I don’t know if this is true, but another issue I had with the show was that Rory is very quickly revealed to be having an affair with her ex, Logan. Rory has a boyfriend and Logan is engaged. What the hell, Rory? I want to like you, but that’s not okay. More than once we see Logan talking to Rory on the phone, all his attention focused on her, with his fiancé sleeping behind him. It’s not just that this was no fun, but it went on for so long that Rory was really starting to seem like a bad person. It’s not until Rory tells Lorelei about her affair that someone finally says, “That is very bad.” I know Rory is vulnerable after her Grandfather’s death, but yeesh.

Alexis Bledel as Rory and Matt Czuchry as Logan in 'Gilmore Girls: A Year in the Life'

Alexis Bledel as Rory and Matt Czuchry as Logan in ‘Gilmore Girls: A Year in the Life’

Also, if you hated the Life and Death Brigade in the show— as I did— they are much, much worse in Gilmore Girls: A Year in the Life.

I could see the director having fun and making a sort of Moulin Rouge type moment out of them. But a group of men in their thirties dressed in steam punk, drinking themselves to oblivion, and buying their way out of any consequences with an endless supply of money, is beyond twee. It’s nauseating. Don’t get me wrong. I think it’s supposed to be. One of the themes of the show is that there are these families that have so much money that they can do, essentially, whatever they want. But we had to watch them for a long time and it just got worse and worse. I sort of wish some of them would have died in their ridiculous, childish adventures.

While I’m piling on, and I don’t know why this bothers me so much, but there are some brutal fat jokes in Summer that didn’t fit with the “live and let live” ethos of Stars Hollow.

Rory is mean to one guy’s face! She calls him “Back Fat.” They make snide remarks in front of children. And part of the show is fantasy, including the very skinny Rory and Lorelei constantly binge eating junk food without gaining a pound. It seemed brutal to me to make fun of others for being fat and took me right out of the fun of the show.

Here’s a super dumb thing, Gilmore Girls would have a cold open, then opening credits with “Where you Lead” by Carol King playing. During all four of these movies, part of me was waiting for the cold open to be over and for the credits to start, sometimes even an hour into them. It’s possible that this was my own problem, but that song always seemed like a big part of the show. I think they quoted the lyrics a few times in the revival, so it was strange not to have it in there.

It should be known that this is not a wrap-up of the show.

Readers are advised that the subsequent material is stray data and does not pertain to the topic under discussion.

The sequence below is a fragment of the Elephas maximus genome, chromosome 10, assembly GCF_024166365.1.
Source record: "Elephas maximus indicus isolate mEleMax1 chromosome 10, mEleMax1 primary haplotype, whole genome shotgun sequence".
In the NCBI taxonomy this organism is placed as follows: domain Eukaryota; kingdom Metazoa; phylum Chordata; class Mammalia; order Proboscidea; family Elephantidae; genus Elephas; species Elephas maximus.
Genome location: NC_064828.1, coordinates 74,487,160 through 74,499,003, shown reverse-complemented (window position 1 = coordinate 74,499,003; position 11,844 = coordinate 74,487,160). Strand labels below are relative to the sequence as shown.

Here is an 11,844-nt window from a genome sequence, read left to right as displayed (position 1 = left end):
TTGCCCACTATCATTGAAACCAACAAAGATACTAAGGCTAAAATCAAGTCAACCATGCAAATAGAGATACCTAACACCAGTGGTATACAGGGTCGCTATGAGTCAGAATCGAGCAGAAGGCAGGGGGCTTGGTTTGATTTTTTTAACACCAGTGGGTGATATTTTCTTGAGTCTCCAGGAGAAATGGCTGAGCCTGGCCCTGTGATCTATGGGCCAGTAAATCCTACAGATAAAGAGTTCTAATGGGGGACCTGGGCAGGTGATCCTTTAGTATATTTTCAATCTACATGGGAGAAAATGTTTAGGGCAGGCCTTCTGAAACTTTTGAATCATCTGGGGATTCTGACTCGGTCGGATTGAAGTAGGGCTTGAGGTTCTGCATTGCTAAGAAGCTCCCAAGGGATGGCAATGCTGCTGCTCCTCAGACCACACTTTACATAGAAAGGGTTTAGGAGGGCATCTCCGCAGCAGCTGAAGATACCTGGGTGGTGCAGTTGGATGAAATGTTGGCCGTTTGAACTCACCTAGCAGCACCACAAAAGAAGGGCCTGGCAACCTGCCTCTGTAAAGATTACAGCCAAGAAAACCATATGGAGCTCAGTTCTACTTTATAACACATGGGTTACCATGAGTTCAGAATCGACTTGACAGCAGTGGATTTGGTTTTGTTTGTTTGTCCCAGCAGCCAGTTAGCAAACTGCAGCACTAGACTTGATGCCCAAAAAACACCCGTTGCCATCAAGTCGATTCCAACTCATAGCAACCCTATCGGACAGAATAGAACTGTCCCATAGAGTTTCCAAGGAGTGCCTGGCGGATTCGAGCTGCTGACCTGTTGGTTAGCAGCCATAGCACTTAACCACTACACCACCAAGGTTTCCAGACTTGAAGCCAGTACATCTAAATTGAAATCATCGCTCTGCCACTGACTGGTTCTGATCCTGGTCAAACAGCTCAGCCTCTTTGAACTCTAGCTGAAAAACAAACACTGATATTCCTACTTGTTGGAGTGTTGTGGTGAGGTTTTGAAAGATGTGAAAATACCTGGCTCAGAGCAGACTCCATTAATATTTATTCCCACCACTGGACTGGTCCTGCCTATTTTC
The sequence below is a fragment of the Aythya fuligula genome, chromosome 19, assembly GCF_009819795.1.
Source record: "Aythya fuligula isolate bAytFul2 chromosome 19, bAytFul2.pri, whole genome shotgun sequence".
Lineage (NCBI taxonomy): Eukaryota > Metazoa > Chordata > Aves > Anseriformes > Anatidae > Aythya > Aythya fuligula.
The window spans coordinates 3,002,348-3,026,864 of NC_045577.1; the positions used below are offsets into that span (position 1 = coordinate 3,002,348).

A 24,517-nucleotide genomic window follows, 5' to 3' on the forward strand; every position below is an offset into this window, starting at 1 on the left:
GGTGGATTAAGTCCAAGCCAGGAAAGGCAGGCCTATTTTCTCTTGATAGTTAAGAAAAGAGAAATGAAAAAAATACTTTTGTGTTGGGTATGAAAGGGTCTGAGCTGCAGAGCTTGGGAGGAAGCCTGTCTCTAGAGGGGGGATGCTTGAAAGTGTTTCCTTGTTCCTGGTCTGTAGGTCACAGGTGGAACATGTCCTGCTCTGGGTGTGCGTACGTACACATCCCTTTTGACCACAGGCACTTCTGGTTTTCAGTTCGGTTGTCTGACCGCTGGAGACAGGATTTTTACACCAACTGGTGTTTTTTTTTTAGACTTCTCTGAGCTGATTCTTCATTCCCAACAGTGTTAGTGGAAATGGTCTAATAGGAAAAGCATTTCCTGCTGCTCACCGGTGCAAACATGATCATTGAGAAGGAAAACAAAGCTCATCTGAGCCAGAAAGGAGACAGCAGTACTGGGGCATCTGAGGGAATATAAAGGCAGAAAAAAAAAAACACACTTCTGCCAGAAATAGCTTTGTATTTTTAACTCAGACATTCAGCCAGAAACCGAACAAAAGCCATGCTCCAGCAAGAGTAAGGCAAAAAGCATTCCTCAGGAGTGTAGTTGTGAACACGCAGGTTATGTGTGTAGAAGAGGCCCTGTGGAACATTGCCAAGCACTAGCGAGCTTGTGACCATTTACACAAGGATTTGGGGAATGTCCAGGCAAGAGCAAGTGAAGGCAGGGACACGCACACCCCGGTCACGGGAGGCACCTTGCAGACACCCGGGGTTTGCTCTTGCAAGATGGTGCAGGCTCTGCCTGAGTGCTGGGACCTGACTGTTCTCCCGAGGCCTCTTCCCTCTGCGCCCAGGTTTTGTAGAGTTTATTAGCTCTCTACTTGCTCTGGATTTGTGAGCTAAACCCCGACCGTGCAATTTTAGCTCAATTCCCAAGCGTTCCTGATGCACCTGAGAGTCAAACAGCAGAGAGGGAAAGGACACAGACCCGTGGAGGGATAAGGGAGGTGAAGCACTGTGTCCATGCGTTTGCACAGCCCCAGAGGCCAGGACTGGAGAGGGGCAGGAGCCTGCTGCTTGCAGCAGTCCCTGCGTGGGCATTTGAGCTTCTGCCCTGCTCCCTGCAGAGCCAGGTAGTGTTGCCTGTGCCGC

I was expecting to find out who everyone ended up with and have some questions answered. But it wasn’t like that at all. Things were left very open-ended like there might be another season of Gilmore Girls in a few years. I know that sometimes stories close on a new idea. And certainly the new stories brought us full circle. But if felt to me like, no matter how coy everyone is being, if enough people watch this, Netflix will open up their continent of money to the creators of Gilmore Girls for another go at the trough. I’m totally in if they do!

But I forgive the show most of the sins I have mentioned.

(Although I still think fat jokes to be beneath the show.) But come to think of it, the first three hours were heavy on the scatological jokes. It’s fun to watch! All the issues come out later when you think about it. Once again, if you haven’t watched the original show, start with that. But if you have and you liked it at all, Gilmore Girls: A Year in the Life should make you smile again.

Thomas Wolfe was an idiot! You can go home again! And I have! Home to Stars Hollow, where I don’t have to worry about paying bills or being on time to work. All I have to worry about is whether or not Luke got Lorelei a nice present or what print is going to be on Lorelei’s dress. I love you, Gilmore Girls.

'Gilmore Girls: A Year in the Life'

‘Gilmore Girls: A Year in the Life’

Part 2

Answers to the one burning question from Gilmore Girls: A Year in the Life.

Spoiler warning: This article contains MASSIVE spoilers. Do not read unless you’ve watched the series or don’t care!

1. What species was the alien that ate Luke?



I just put a fake question in, in case you were still reading but hadn’t seen the show. Spoilers! Wouldn’t you have been sorry if Luke had been eaten by a Jupitarian and you found out about it in this article?

Who is Rory’s kid’s father?

Okay, obviously the easy and obvious answer to this is Logan. We frequently see Rory abed with Logan including what we are obviously meant to believe is the night of conception, a “perfect” night with the odious Life and Death Brigade and coitus with Logan. I hate those rich jerks in the Life and Death Brigade! The one buys a tango club so that they won’t play any more tango music! Go to a different bar, rich jerk!

Even though Rory has a boyfriend, Paul, who she is constantly cheating on, I think we can all agree Logan is her boyfriend through these six hours. I hated to see Rory, she of the usually true north moral compass, paraphrasing the horrible “what happens in Vegas” crap that makes it seems like it’s all right to cheat on your wife with a legal prostitute just as long as no one finds out. Vegas is the worst! And Rory shouldn’t be using their ideals as a template for her relationship. Anyway, she’s having a physical relationship with Logan consistently through the show.

But there was a curious moment earlier in the series where Rory had her first one-night stand with a wookiee. First off, he could be the father. Rory and the wookiee had sex. The timing doesn’t work out a hundred percent, but time is a strange thing in the Gilmore Girls revival world. Spring, technically, goes to June 20th and Fall starts on September 21st, so Rory wouldn’t necessarily be showing. And TV isn’t above a few tricks. So I don’t think it’s the wookiee. But it could be!